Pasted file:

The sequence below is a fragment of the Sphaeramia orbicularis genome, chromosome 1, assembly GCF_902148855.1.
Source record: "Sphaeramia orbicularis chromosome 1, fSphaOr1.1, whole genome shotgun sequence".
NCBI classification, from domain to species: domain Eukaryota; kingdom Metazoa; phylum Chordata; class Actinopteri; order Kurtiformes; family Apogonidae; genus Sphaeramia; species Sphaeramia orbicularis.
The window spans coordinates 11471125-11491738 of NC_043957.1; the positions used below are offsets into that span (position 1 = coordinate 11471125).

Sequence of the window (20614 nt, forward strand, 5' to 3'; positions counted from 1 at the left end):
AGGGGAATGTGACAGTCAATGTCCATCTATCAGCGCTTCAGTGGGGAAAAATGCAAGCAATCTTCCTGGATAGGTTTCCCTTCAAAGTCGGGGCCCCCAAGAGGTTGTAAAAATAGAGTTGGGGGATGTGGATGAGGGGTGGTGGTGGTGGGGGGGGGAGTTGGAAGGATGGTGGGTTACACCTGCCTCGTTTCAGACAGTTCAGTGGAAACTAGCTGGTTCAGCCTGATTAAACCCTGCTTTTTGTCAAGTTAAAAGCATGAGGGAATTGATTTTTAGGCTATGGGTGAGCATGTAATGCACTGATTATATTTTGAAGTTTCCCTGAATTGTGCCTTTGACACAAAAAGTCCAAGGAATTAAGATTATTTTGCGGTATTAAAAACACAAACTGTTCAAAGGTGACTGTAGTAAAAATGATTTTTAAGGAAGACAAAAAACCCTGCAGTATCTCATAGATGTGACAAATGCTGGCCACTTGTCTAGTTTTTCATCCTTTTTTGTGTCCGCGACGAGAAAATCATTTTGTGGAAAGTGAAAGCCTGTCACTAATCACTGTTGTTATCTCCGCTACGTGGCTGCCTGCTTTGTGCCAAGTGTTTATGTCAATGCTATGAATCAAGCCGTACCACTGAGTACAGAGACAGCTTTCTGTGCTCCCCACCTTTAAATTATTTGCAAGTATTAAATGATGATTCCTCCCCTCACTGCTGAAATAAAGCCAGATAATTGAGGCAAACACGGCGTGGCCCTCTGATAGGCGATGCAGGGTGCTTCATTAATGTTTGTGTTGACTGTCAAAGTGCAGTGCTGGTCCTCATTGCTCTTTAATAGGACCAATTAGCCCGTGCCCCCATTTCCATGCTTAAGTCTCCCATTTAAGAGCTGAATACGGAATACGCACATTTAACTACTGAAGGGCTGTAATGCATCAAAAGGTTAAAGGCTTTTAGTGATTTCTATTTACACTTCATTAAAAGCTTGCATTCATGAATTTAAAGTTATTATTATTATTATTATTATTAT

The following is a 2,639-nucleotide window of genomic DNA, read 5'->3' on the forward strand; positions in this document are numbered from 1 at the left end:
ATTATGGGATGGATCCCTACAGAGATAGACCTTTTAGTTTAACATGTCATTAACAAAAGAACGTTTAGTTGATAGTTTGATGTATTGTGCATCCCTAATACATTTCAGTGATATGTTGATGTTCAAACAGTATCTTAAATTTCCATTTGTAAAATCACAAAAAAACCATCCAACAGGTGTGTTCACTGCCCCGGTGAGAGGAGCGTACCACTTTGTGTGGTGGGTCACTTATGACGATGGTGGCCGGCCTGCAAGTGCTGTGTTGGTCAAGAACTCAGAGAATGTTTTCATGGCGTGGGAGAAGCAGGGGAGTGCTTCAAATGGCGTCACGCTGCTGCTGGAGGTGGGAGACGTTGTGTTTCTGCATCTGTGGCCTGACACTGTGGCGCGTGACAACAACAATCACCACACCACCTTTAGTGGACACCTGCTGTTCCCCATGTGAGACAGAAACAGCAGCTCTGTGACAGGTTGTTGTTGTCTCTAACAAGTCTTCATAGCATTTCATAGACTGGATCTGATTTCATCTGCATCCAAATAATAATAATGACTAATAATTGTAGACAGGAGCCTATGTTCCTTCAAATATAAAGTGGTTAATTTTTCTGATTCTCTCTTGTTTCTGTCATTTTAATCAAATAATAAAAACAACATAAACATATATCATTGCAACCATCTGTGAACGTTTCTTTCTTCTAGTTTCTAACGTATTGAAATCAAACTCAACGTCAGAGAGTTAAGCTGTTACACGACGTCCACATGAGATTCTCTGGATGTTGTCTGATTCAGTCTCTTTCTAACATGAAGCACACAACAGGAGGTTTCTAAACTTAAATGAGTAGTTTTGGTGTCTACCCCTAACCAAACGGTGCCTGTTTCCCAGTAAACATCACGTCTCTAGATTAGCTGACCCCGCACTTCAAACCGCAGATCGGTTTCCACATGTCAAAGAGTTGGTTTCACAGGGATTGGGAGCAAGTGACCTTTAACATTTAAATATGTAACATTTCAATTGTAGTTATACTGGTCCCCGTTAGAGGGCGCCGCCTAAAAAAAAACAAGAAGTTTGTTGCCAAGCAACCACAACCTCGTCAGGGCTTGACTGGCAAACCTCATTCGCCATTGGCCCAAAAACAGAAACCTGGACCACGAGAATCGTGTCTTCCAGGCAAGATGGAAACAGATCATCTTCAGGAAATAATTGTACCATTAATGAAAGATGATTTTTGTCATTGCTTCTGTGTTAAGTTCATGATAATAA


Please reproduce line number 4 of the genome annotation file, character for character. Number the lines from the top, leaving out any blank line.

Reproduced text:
The window spans coordinates 11471125-11491738 of NC_043957.1; the positions used below are offsets into that span (position 1 = coordinate 11471125).